The blue-footed boobies are the stars of the show as far as birds go. Not alone do they have the weirdest colour of feet, but their mating ritual is quite something to watch.They put on a slow motion dance (without tripping over their webbed feet), throwing in a few bows and wing movements for good measure.
The waved albatross, with a wing span of up to 2.4m, is Kurt’s favourite, because they too have blue feet and an eyebrow like Uncle Sam! (The mind boggles!) Their courtship involves beak noises not unlike chop sticks and serious bill rapping akin to head banging. To see them sail is just the most majestic sight to behold.
The greater flamingos found a few lagoons to dredge for shrimps, giving them their characteristic pink colour and a few calories.
Originating from Antarctica, the tiny Galápagos Penguin is the most northerly in the world. They seem to just hang out on black rocks all day
and go in for the odd dip!
Snorkelling brought us closer to a few corals, lobsters, sea turtles, sea lions and a lot of colourful fish. The white tipped reef sharks didn’t grace us with their presence much to Karol’s dismay… but there was never a dull
The ancestors of the giant land tortoise probably made their way to the islands floating on their backs after some flash flood on the mainland. They subsequently evolved into the huge animals they are today because of an abundance of food and a lack of predators. They almost vanished from the face of the earth again because whalers and pirates found them convenient fresh food as they could survive a year without food and water.
Our trip to Galápagos is certainly one of our South American highlights, even if it took us a couple of days to stop the earth from moving under our feet, once back on land!
The main backpacker hangout and adventure centre of Ecuador is Baños. Shadowed by an active volcano, erupting at frequent intervals, Baños town has been protected from disaster to date by their local virgin. We took off on rented bikes, direction Puyo, past 100s of waterfalls and a few tropical fruit
We crossed rivers on questionable cable cars…
…abseiled down waterfalls (or rather… we sent Karol down!)…
…gorged on passion fruit …
…and generally enjoyed the sights in glorious weather. The local hot springs were a perfect relaxing end to the day. However, Karol had a big white water rafting adventure ahead….
Back in Quito, Karol shopped till he dropped, so you’d better appreciate the presents he brought home!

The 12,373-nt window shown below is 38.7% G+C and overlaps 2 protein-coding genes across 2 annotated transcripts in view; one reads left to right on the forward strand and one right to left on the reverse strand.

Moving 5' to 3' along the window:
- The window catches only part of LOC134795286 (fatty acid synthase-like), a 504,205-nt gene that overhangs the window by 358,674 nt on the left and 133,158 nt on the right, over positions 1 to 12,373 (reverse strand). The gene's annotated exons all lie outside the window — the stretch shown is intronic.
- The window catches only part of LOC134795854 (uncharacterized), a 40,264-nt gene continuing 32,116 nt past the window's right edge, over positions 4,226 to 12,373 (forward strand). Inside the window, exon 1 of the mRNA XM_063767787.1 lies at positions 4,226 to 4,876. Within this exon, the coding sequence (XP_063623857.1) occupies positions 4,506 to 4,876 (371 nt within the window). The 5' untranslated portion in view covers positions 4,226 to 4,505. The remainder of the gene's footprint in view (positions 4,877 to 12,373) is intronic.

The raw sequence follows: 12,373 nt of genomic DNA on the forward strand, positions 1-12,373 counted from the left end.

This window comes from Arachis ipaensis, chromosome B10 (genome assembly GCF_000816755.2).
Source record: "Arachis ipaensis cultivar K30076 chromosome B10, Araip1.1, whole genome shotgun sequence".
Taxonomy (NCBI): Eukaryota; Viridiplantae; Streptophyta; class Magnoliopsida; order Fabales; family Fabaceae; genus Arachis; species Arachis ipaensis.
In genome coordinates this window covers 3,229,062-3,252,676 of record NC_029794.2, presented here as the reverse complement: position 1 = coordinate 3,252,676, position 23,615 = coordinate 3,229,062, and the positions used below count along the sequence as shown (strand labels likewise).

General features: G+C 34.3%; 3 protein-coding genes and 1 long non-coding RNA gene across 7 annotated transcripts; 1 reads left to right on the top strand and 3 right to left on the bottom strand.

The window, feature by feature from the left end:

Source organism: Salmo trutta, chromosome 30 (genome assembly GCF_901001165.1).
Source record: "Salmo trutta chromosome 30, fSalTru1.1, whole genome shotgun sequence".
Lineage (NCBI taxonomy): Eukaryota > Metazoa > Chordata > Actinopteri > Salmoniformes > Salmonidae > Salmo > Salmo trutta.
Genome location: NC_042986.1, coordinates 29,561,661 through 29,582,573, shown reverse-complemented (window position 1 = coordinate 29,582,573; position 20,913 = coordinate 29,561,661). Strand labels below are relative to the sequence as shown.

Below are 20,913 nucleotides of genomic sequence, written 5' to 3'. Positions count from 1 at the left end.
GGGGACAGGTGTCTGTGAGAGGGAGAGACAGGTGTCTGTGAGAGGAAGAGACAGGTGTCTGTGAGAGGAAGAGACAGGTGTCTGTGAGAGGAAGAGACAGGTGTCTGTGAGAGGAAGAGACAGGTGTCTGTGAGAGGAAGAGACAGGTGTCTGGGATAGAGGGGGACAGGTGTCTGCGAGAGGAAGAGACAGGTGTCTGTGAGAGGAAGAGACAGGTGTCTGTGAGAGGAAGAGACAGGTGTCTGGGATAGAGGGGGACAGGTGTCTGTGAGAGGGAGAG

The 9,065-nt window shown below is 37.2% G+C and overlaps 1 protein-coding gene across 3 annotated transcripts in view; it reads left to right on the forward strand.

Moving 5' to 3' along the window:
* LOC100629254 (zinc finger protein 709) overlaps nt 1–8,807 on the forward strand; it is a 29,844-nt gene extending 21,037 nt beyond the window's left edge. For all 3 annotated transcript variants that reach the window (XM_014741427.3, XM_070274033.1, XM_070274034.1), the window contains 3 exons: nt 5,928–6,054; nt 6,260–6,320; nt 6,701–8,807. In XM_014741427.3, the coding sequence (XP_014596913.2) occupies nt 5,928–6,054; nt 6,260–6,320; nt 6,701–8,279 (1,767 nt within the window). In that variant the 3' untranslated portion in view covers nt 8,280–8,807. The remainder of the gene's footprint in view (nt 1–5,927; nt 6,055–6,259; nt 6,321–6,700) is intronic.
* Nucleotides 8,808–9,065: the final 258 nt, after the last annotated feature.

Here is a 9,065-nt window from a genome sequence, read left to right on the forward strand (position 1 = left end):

A few more dinners and Karol was back on the plane for another 17-hour ordeal. It was lovely to have a visit from home and we enjoyed our little holiday from the bikes with him. Cheers Karol!
We ran out of excuses to hang out any longer in Quito, so we packed our bikes and headed north under our own steam. Back in the mountains, cut apart by deep valleys, we were washed out by afternoon rains and quickly reminded what climbing entails.
Now, we are enjoying Otavalo and its wonderful, colourful markets, traditional costumes and laid back atmosphere. This is our last big town in Ecuador and it seems a grand place to wrap up our 2-month sojourn.
Markets in Otavalo
One thing that struck us while in Ecuador was how difficult many people find it to make ends meet. The local currency changed to the US dollar in the year 2000. However, no adjustment was made to salaries to compensate for the price hikes involved. Teachers, for example, earn on average US $300-400 a month, which is less than what they can make driving taxis. Many dream of emigrating, and the traffic of Ecuadorians as cheap labor abroad is quite the issue. Let’s hope the presidential elections of Nov. 26 will result in a fairer distribution of wealth.
For the tourist, Ecuador is one of those unique countries that have many contrasts of landscape in a small area.
With the Pacific coast, the Andes and volcanoes, the Amazon jungle and the Galápagos Islands to top it all off, Ecuador is a right little paradise right in the centre of the world. We have
thoroughly enjoyed our time in Ecuador and would highly recommend it as both a holiday and touring destination.